The Key to Thanksgiving Happiness

The Giving Tree

Once there was a tree.

Well, multiple trees.

The trees around my childhood home were alive in a sense of mysticism and imagination.

They each displayed a personality and a sense of responsibility.Continue reading “The Key to Thanksgiving Happiness”

When the Mountain is in Control

Mount Washington 4

The mountain is small, comparatively speaking, but it’s weather patterns rival those of the harshest in the world making it one of the United States’ most dangerous mountains.

I was aware of this and many other facts about Mount Washington in the White Mountains of New Hampshire.  I was aware that in 1934, the weather station built atop the mountain captured the highest wind velocity ever recorded. An astounding 231 mph. I knew that there have been nearly 150 deaths recorded since 1849 and about 25 reported injuries on the mountain each year. I was aware of all of these statistics when my friend and I pulled into the Appalachian Mountain Club Lodge parking lot late that autumn. Continue reading “When the Mountain is in Control”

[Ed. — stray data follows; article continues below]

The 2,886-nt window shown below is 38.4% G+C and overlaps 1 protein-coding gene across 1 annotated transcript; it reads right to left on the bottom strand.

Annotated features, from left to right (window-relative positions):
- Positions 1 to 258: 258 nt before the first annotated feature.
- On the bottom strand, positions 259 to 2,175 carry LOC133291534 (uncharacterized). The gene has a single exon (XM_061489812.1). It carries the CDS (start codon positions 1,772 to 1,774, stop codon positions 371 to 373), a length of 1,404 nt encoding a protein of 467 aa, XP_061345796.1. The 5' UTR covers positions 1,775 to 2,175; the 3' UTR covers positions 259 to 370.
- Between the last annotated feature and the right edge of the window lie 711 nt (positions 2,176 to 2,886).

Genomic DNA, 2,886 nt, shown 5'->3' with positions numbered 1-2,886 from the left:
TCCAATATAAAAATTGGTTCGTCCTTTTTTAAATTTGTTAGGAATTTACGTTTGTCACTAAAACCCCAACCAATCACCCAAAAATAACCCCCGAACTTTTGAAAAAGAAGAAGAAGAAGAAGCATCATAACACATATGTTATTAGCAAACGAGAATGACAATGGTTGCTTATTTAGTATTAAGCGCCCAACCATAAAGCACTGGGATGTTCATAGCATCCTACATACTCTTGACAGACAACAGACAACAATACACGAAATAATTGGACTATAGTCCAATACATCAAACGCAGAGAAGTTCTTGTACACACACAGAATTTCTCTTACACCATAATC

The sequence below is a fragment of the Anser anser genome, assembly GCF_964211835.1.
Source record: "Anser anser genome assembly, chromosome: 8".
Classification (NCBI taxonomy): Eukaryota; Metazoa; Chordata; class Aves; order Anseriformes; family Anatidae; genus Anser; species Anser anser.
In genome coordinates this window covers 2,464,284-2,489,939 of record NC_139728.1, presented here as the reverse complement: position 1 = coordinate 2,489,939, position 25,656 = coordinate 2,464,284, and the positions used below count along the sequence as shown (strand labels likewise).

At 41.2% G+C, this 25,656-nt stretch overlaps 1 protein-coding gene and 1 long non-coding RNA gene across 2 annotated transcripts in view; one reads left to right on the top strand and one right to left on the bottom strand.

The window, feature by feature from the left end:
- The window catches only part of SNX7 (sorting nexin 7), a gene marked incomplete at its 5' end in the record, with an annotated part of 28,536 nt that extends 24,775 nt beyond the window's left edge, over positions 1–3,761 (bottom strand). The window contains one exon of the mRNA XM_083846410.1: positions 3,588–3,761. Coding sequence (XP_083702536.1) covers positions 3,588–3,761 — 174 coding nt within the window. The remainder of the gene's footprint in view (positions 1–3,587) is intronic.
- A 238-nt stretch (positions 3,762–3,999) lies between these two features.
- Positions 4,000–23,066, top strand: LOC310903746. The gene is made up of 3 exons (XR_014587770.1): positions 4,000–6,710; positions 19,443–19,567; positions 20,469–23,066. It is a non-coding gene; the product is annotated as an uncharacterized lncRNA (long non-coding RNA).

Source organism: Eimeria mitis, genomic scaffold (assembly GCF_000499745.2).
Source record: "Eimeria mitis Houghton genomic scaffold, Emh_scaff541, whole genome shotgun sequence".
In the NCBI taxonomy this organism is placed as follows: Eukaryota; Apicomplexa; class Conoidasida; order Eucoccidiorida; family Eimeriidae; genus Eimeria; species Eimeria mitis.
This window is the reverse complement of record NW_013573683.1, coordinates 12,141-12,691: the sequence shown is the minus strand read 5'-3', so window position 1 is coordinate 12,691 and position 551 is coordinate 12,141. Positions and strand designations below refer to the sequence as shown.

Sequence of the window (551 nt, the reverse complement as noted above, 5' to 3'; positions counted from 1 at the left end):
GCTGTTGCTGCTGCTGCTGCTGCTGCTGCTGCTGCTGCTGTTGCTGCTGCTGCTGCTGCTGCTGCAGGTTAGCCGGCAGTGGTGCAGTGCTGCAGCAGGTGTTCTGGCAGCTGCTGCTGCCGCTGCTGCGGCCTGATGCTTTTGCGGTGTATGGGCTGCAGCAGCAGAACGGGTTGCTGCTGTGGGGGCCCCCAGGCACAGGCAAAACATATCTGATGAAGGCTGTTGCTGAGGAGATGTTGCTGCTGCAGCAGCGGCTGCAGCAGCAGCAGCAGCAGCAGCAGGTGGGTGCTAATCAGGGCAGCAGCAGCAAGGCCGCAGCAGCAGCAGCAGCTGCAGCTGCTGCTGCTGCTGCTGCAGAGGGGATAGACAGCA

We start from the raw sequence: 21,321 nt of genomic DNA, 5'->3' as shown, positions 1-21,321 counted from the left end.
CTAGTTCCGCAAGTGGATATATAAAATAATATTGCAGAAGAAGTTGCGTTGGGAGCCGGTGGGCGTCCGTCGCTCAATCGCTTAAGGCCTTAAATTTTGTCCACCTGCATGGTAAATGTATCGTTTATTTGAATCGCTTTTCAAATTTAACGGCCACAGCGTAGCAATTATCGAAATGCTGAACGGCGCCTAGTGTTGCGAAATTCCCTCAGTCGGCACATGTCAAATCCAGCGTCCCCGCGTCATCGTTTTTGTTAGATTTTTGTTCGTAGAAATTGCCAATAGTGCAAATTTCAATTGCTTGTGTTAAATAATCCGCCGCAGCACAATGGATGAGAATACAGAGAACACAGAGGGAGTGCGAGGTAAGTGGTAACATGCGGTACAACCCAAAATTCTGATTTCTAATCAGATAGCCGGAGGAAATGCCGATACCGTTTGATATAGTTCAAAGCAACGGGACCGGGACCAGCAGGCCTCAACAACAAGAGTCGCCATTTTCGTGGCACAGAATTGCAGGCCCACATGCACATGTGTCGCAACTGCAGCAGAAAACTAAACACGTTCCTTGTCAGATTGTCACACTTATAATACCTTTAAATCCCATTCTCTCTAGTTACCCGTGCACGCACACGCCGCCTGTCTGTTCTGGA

The Lost Trail of Self-Doubt

The Lost Trail of Self-Doubt

You are hiking. With each step, your boots crunch over a layer of freshly fallen leaves strewn about the forest. The leaves are orange, yellow, and red, and they shine in the sunlight all around you. The autumn air is brisk and clean.Continue reading “The Lost Trail of Self-Doubt”

What is Wilderness Therapy? And Does it Work?

About page

Let me paint you a picture of wilderness therapy. We are sitting in the forest along a mountain trail. The sun is high in the sky, casting golden beams through the green foliage. Within one of those beams sits a young man of 16 years. He sits by himself atop his backpack, boots placed firmly on the ground, elbows on his knees, and his gaze pours out upon the horizon. We walk up and take a seat in the dry dirt beside him.

“Are you alright?”Continue reading “What is Wilderness Therapy? And Does it Work?”

Last Days of Summer

Europe2

The air was hot and stale in the bus and so crowded with people I stood for the entirety of my journey. Muted French voices swirled in the atmosphere around me as their host’s bodies swayed to and fro with the curvatures of the road. I felt sick. With each twist and turn, it seemed as if the bus would tip onto two wheels and proceed to roll down the rocky cliffs and land with a splash in the blue sea below. The driver drove aggressively, honking and shaking his fist at the other vehicles inhabiting the road.Continue reading “Last Days of Summer”